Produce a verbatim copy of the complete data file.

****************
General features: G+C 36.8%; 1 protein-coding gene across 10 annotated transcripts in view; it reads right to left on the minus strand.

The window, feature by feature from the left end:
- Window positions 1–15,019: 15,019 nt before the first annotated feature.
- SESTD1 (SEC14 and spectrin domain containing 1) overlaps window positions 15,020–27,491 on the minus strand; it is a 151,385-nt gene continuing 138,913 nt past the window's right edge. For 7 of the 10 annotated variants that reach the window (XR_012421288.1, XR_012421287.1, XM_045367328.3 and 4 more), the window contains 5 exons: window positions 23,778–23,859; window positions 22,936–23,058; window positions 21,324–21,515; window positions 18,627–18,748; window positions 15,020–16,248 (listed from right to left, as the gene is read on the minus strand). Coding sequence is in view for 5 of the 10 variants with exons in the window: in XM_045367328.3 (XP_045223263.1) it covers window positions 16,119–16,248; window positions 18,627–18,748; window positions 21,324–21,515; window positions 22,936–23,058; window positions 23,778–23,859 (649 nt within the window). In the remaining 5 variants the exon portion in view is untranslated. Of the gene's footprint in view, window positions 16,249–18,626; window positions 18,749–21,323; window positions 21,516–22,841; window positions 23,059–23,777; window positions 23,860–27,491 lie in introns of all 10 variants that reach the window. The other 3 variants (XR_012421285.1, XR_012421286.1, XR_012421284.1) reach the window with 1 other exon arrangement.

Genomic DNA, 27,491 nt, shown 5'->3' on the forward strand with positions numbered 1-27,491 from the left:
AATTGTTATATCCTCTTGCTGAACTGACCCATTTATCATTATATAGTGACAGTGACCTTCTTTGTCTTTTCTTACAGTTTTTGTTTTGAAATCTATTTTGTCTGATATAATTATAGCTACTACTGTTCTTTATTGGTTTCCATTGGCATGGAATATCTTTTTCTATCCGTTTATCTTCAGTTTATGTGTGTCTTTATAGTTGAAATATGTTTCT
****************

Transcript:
General features: G+C 36.8%; 1 protein-coding gene across 10 annotated transcripts in view; it reads right to left on the minus strand.

The window, feature by feature from the left end:
- Window positions 1–15,019: 15,019 nt before the first annotated feature.
- SESTD1 (SEC14 and spectrin domain containing 1) overlaps window positions 15,020–27,491 on the minus strand; it is a 151,385-nt gene continuing 138,913 nt past the window's right edge. For 7 of the 10 annotated variants that reach the window (XR_012421288.1, XR_012421287.1, XM_045367328.3 and 4 more), the window contains 5 exons: window positions 23,778–23,859; window positions 22,936–23,058; window positions 21,324–21,515; window positions 18,627–18,748; window positions 15,020–16,248 (listed from right to left, as the gene is read on the minus strand). Coding sequence is in view for 5 of the 10 variants with exons in the window: in XM_045367328.3 (XP_045223263.1) it covers window positions 16,119–16,248; window positions 18,627–18,748; window positions 21,324–21,515; window positions 22,936–23,058; window positions 23,778–23,859 (649 nt within the window). In the remaining 5 variants the exon portion in view is untranslated. Of the gene's footprint in view, window positions 16,249–18,626; window positions 18,749–21,323; window positions 21,516–22,841; window positions 23,059–23,777; window positions 23,860–27,491 lie in introns of all 10 variants that reach the window. The other 3 variants (XR_012421285.1, XR_012421286.1, XR_012421284.1) reach the window with 1 other exon arrangement.

Genomic DNA, 27,491 nt, shown 5'->3' on the forward strand with positions numbered 1-27,491 from the left:
AATTGTTATATCCTCTTGCTGAACTGACCCATTTATCATTATATAGTGACAGTGACCTTCTTTGTCTTTTCTTACAGTTTTTGTTTTGAAATCTATTTTGTCTGATATAATTATAGCTACTACTGTTCTTTATTGGTTTCCATTGGCATGGAATATCTTTTTCTATCCGTTTATCTTCAGTTTATGTGTGTCTTTATAGTTGAAATATGTTTCT